"Betsy, dear," said the old woman, one evening, towards the end of August, "you must be ready to start in good time to-morrow, for the gleaning at Farmer Burns'; for, though I cannot go this year, we cannot afford to lose his offered kindness." It required a great inner struggle for Betsy to reply in a pleasant tone, "I shall try to be ready, grandmother," because she had a particular reason for disliking the prospect of gleaning this year in Farmer Burns' fields; but then, almost forgetting her own trouble in her care for others, she inquired: "But, dear gran, how will you manage while I am away; will not you be lonely ?" "Oh no, my child, for, though this fever has so weak

ened me that I can scarcely walk, you know I can still turn over the leaves of our large Bible and find good company there, and I shall be thinking that if my Betsy has not her poor old grandmother gleaning by her side, she has a better friend always at hand, and that no enemy can hurt her while He is near."

If there was any person in the world whom Betsy considered her enemy it was Tommy Burns, the farmer's little son. Tommy was the only boy in the farmer's family, the long-wished-for son; and ever since his birth each member of the household seemed to unite in gratifying every whim, and supplying every wish, of the wayward child. As might be expected, this conduct did not make Tommy either very happy himself, or serve to train him for making others happy; and at ten years old he was such a thoroughly selfish boy, that, outside the white walls of the farm-house there were few who had a good word to say for him. Inside, indeed, he was the idol of the house, and what is more, his own idol; for, though he loved his father, mother, and sisters a good deal, he loved Tommy Burns far more than all put together. Among Tommy's various methods of amusing himself, one of his favourite was what he called having a joke, which, in reality, was laughing at and teasing any person who happened to come in his way. Poor Betsy had often been the subject of Tommy's jokes; many a cutting remark had been made about her dress, which, though clean and whole, was always poor and old-fashioned; and many a shout of laughter had he raised among his companions by mimicking her grave face or sober step. But Sunday was always the time for a grand attack,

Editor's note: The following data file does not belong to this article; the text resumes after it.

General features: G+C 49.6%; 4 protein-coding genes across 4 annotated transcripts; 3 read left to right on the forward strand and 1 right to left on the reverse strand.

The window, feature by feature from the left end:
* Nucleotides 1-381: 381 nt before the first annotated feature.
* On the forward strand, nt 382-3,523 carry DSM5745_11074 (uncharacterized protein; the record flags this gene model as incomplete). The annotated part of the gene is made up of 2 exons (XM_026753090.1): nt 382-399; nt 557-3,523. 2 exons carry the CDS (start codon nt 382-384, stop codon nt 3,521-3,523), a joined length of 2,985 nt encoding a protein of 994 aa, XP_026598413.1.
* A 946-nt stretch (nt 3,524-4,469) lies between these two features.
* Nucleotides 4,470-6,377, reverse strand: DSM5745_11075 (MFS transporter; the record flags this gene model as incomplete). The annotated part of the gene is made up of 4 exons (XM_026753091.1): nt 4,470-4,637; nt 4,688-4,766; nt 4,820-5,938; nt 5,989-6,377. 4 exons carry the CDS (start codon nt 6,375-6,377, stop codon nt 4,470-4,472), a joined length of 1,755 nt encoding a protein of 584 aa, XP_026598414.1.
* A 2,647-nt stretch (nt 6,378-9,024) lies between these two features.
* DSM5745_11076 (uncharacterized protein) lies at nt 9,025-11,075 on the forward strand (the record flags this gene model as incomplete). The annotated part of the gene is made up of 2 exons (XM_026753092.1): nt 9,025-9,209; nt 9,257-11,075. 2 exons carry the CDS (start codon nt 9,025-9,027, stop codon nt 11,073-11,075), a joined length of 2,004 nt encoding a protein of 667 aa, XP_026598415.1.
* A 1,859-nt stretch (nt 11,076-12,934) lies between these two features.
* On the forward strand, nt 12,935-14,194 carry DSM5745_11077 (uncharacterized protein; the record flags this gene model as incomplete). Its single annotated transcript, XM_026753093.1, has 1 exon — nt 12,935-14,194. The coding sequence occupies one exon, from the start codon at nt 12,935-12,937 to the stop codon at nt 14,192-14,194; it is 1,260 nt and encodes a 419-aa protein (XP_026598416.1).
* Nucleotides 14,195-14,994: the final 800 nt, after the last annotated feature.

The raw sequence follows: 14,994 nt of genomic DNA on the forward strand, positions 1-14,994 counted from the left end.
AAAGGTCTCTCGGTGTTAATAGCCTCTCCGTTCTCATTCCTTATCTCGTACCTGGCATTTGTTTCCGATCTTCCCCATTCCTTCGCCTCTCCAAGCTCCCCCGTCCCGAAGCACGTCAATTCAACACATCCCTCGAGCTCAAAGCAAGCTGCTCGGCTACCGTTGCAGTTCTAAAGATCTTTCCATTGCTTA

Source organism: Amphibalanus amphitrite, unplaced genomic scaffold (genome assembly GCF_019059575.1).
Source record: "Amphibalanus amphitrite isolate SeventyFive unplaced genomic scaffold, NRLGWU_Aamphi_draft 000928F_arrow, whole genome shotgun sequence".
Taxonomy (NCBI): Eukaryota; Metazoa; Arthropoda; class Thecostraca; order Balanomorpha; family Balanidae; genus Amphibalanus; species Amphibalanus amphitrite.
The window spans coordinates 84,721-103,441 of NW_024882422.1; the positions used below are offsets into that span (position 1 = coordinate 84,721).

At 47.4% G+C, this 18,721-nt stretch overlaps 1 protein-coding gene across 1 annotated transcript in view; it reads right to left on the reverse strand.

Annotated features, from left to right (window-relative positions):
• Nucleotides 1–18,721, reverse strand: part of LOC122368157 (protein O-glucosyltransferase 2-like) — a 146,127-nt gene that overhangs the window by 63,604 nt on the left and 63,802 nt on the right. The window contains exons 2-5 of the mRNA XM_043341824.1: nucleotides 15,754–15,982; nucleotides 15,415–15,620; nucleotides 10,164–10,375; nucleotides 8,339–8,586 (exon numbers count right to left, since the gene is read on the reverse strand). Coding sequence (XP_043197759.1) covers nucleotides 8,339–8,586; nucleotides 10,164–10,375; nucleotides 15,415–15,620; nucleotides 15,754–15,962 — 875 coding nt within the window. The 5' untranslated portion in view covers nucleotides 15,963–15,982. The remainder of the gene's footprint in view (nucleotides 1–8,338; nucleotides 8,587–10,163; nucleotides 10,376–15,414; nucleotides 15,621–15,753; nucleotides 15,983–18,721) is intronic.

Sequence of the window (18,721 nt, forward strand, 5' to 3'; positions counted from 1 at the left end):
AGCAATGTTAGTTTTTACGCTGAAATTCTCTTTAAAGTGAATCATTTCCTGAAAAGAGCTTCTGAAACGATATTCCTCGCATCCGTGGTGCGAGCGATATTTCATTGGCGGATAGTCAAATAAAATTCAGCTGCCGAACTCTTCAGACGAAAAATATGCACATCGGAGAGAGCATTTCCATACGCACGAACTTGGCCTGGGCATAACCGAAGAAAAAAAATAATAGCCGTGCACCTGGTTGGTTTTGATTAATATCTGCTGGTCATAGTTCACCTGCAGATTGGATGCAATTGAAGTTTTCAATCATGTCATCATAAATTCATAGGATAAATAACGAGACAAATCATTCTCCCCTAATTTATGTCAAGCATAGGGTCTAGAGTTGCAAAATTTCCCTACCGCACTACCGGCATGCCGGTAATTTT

and as the village children returned from the afternoon school their attention was sure to be directed to Betsy's white sun-bonnet, so funnily turned up in front, which, winter and summer, formed the covering for her little brown head, and which, though much worn in Mrs. Neal's early days, certainly did look strange to modern eyes. These things, of course, did not make the little boy a favourite with Betsy; and though she tried to forgive him from her heart, still she dreaded meeting him; and her chief reason for disliking the gleaning at Farmer Burns' this autumn was that her grandmother's absence would give Tommy more than usual occasion of annoying her.